• If your pup is just drinking less than you are used to, but is still not dehydrated, it may be as simple as the fact that your dog just needs less water. Less exercise, cooler temperatures and normal aging are reasons why they may be drinking less.
  • Recent changes in diet to canned food can change your dog’s drinking habits considerably. If you recently switched from dry kibble to wet, then expect your pup to drink less.
  • Make sure your dog has plenty of opportunities to get outside and urinate. Observe them carefully to make sure they are actually urinating when they go outside. Trouble urinating can be a sign of a serious, potentially emergency condition such as a kidney stone blocking the urethra or a serious infection.

Signs of Dehydration in Your Dog

If you notice that your pup won’t drink then check for signs of dehydration. If your fur baby is choosing not to drink water to the point of dehydration, it is indicative of a problem that needs veterinarian attention.

If your dog is hydrated and not showing other symptoms, then keep an eye on them.

Signs of dehydration in your dog include:

  • Tight skin that does not bounce back into place. Pull up the loose skin on the scruff gently. When you let go it should bounce back to normal easily. If there is a delay, or the fold of skin holds its shape for a moment, this is an indication of dehydration.
  • Tacky to the touch tongue and/or gums: Dog’s mouths should be wet to the touch on the inside. If they are sticky or dry, it is a sign of dehydration.
  • A dry nose can indicate dehydration as well. Some dogs normally have more dry noses than others, so if this is the ONLY sign of dehydration then it is probably not a problem. However, if your pup is dehydrated, it is unlikely they will have a damp nose.
Dog panting and drooling

Symptoms that Accompany Dogs Not Drinking

If your dog wont drink water then you should call your vet if it has been going on for more than 24 hours, or if it is accompanied with any other symptoms such as:

  • Vomiting
  • Diarrhea
  • Refusal to eat
  • Lethargy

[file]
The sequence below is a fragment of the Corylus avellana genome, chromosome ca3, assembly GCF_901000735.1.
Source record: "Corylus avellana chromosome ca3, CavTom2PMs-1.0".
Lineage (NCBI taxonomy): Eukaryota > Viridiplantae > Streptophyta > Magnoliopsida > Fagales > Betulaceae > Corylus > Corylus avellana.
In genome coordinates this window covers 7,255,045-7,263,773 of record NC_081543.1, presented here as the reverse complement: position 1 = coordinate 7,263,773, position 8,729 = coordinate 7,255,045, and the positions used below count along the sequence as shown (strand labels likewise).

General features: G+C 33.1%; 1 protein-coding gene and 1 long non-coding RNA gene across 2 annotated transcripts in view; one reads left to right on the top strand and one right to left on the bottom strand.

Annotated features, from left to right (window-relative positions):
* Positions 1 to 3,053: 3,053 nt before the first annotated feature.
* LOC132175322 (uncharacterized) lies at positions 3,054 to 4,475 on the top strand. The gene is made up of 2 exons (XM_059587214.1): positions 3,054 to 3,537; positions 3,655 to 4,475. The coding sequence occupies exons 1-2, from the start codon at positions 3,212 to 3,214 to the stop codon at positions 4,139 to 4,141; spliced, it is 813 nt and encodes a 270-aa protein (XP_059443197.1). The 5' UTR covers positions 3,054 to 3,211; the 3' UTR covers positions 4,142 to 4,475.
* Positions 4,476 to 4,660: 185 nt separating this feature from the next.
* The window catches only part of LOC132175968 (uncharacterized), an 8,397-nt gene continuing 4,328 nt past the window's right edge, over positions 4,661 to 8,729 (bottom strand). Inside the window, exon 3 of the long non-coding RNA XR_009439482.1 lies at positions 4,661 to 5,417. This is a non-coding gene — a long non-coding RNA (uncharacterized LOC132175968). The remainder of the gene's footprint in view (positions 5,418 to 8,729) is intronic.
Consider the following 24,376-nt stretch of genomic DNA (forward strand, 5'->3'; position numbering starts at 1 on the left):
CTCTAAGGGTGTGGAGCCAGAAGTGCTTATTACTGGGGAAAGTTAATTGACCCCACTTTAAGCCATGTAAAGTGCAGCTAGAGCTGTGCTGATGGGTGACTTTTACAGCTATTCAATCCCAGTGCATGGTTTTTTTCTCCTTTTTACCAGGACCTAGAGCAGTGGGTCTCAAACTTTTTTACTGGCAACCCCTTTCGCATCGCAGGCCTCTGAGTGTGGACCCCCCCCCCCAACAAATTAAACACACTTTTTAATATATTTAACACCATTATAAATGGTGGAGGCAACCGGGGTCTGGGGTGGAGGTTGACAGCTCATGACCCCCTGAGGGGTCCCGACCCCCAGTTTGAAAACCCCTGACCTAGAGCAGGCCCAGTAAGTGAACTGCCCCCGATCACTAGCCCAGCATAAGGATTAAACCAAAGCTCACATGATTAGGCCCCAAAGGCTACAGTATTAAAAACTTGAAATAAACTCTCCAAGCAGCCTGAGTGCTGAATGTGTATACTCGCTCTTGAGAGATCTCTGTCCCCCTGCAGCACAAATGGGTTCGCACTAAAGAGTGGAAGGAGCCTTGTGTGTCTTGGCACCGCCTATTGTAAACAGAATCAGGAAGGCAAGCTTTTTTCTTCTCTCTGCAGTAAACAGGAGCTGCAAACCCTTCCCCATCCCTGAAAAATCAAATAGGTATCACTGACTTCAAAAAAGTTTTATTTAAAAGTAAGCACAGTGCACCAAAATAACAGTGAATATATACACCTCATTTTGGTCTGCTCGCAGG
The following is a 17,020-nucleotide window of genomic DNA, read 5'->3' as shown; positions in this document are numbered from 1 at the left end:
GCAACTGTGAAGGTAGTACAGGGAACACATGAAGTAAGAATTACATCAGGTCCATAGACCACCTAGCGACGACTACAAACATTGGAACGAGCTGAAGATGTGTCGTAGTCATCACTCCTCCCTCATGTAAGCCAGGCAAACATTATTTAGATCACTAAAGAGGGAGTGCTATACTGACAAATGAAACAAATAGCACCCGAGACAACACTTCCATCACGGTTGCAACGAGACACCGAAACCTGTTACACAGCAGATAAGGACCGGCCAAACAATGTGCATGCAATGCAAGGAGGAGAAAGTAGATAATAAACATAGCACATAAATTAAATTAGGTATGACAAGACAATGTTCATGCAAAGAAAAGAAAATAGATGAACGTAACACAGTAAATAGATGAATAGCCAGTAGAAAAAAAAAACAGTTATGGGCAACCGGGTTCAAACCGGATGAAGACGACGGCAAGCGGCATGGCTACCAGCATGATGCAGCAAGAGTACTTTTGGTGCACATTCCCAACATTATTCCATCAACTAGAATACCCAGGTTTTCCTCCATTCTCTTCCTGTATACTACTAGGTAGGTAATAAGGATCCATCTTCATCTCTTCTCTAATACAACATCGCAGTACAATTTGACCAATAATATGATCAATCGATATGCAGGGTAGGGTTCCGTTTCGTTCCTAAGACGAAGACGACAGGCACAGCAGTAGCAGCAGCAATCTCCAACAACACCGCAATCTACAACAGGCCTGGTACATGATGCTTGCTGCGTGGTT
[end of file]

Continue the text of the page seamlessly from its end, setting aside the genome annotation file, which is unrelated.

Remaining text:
• Panting
  • Excessive drooling
  • Dark or cloudy urine, or trouble urinating
  • Signs of abdominal discomfort
  • Any other unusual behavior

Refusing to drink can be a sign of urinary tract infections, hormonal imbalances, liver or kidney problems and other serious conditions that require medical treatment. It’s better to be safe than sorry when it comes to your pup not drinking.

How To Get Your Dog To Drink More Water

If you have verified with your veterinarian that there are no alarming health issues going on, then you may be looking for ways to encourage your dog to consume more water. Here are some things to try:

  • Add water to their food. If your pup still has a healthy appetite, then adding water to their food may work to get more fluids in them as a short-term solution. Note that if this works, don’t expect them to be thirsty for additional water. After a few days, try going back to dry kibble to see if they are triggered to get a drink after a dry meal.
  • Add flavor to the water. You can dilute some low sodium chicken broth with water (about ¼ part broth to 1 part water) to try to induce your dog to drink.
  • Some dogs love to chew on ice cubes. This is a way to trick them into getting more fluids if your pup is a fan of cold and crunchy “ice bones.”
  • Some vets will recommend that you use a special syringe (used for administering oral medications) to force fluids if your dog absolutely refuses to drink. It is important that you use the syringe to force water along the inside of the cheeks, and NOT down your pups throat (as this could get water in their lungs). This is a last resort, and should be done only if your veterinarian has recommended it and shown you the proper safe technique.